> > > > >
> > > > > 1) Change your job to instead of executing yours Puts, just output
> > them
> > > > > using context.write.  Put is writable. (We used
> > ImmutableBytesWritable
> > > as
> > > > > the Key, representing the rowKey)
> > > > > 2) Add another job that reads that input and configure it
> > > > > using HFileOutputFormat.configureIncrementalLoad(Job job, HTable
> > > table);
> > > > >  This will add the right reducer.
> > > > >
> > > > > Once those two have run, you can finalize the process using the
> > > > > completebulkload tool documented at
> > > > > http://hbase.apache.org/bulk-loads.html
> > > > >
> > > > > For the region splits problem, we created another job which sorted
> > all
> > > of
> > > > > the puts by the key (hadoop does this automatically) and had a
> single
> > > > > reducer.  It stepped through all of the Puts calculating up the
> total
> > > > size
> > > > > until it reached some threshold.  When it did it recorded the
> > bytearray
> > > > and
> > > > > used that for the start of the next region. We used the result of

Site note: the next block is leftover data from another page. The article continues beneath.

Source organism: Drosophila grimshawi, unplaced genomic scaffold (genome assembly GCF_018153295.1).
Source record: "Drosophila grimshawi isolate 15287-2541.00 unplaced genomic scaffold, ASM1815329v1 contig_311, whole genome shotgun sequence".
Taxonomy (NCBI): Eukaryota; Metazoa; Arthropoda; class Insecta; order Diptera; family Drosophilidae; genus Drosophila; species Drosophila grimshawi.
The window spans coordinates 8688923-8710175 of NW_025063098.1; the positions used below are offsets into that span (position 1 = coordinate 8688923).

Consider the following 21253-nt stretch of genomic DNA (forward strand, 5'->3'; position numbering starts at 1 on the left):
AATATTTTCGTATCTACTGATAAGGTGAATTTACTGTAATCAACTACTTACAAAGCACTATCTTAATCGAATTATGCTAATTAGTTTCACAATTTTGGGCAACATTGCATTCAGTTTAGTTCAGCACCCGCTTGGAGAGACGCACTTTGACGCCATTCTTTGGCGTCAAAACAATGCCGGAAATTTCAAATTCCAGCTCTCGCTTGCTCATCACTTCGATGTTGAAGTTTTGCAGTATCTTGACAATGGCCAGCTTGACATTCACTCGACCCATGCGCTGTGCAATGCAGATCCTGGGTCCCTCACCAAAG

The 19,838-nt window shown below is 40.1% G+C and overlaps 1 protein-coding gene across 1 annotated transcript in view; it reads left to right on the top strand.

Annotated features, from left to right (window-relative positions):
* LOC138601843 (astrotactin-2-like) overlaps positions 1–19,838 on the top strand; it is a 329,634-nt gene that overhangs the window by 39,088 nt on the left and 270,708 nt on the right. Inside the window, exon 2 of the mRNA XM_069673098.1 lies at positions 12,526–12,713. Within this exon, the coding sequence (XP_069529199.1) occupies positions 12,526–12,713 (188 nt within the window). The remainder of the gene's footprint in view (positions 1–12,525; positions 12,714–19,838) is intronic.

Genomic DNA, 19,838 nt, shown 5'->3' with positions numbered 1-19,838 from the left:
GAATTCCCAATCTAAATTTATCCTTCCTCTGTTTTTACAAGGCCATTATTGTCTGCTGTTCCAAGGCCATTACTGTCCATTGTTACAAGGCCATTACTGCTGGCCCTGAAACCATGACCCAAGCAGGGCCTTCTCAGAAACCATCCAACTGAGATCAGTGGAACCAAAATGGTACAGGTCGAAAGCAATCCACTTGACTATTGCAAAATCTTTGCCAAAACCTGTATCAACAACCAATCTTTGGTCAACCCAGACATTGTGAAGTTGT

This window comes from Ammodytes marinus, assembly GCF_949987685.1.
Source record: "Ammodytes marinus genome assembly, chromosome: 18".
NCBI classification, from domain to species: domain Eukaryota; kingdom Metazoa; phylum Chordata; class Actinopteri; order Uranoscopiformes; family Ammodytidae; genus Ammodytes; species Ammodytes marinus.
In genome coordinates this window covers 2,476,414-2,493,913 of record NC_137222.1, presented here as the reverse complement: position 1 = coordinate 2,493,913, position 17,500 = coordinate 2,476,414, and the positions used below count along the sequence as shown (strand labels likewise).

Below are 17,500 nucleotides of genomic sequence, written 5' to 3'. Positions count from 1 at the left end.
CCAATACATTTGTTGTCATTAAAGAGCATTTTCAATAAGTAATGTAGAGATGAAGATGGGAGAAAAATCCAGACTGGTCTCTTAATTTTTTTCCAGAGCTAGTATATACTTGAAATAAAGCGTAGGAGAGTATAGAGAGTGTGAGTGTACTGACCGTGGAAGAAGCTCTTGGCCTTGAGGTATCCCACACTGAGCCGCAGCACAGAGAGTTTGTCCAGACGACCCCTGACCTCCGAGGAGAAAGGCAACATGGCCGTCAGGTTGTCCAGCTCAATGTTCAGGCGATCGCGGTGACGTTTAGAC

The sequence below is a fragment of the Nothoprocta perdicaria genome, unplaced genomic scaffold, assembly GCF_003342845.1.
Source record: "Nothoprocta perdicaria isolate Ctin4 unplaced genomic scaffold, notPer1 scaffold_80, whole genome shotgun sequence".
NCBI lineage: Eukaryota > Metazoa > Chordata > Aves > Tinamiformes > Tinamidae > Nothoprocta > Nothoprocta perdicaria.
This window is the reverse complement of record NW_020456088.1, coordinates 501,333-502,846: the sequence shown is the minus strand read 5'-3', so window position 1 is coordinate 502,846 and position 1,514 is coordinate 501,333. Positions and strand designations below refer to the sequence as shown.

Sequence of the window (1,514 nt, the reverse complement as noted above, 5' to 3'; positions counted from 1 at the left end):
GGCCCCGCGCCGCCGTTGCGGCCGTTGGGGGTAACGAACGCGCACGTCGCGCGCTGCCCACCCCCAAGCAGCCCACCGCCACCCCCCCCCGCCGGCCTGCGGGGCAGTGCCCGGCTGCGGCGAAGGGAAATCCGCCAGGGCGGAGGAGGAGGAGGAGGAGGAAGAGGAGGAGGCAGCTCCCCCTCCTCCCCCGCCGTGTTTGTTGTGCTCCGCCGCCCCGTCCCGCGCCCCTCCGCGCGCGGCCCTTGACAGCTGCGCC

> > this
> > > > job
> > > > > to create a new table.  There is probably a better way to do this
> but
> > > it
> > > > > takes like 20 minutes to write.
> > > > >
> > > > > This whole process took less than an hour, with the bulk load part
> > only
> > > > > taking 15 minutes.  Much better!
> > > > >
> > > > > On Wed, May 9, 2012 at 11:08 AM, Something Something <
> > > > > mailinglists19@gmail.com> wrote:
> > > > >
> > > > > > Hey Oliver,
> > > > > >
> > > > > > Thanks a "billion" for the response -:)  I will take any code
you
> > can
> > > > > > provide even if it's a hack!  I will even send you an Amazon
gift
> > > card
> > > > -
> > > > > > not that you care or need it -:)
> > > > > >
> > > > > > Can you share some performance statistics?  Thanks again.
> > > > > >
> > > > > >
> > > > > > On Wed, May 9, 2012 at 8:02 AM, Oliver Meyn (GBIF) <
> omeyn@gbif.org